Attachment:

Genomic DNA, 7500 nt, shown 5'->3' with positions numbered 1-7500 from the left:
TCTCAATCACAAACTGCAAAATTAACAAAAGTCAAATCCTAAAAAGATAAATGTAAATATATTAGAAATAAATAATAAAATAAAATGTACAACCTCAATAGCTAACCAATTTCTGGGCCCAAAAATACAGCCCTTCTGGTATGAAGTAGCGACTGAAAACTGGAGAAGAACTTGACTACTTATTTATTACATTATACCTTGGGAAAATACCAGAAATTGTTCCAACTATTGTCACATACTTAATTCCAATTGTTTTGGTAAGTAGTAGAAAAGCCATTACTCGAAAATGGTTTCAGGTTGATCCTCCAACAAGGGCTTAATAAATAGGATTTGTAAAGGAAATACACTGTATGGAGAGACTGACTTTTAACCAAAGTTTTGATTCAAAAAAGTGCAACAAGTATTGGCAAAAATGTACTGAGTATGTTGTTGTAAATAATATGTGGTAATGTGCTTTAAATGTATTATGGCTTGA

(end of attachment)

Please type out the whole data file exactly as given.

Genomic DNA, 7500 nt, shown 5'->3' with positions numbered 1-7500 from the left:
TCTCAATCACAAACTGCAAAATTAACAAAAGTCAAATCCTAAAAAGATAAATGTAAATATATTAGAAATAAATAATAAAATAAAATGTACAACCTCAATAGCTAACCAATTTCTGGGCCCAAAAATACAGCCCTTCTGGTATGAAGTAGCGACTGAAAACTGGAGAAGAACTTGACTACTTATTTATTACATTATACCTTGGGAAAATACCAGAAATTGTTCCAACTATTGTCACATACTTAATTCCAATTGTTTTGGTAAGTAGTAGAAAAGCCATTACTCGAAAATGGTTTCAGGTTGATCCTCCAACAAGGGCTTAATAAATAGGATTTGTAAAGGAAATACACTGTATGGAGAGACTGACTTTTAACCAAAGTTTTGATTCAAAAAAGTGCAACAAGTATTGGCAAAAATGTACTGAGTATGTTGTTGTAAATAATATGTGGTAATGTGCTTTAAATGTATTATGGCTTGA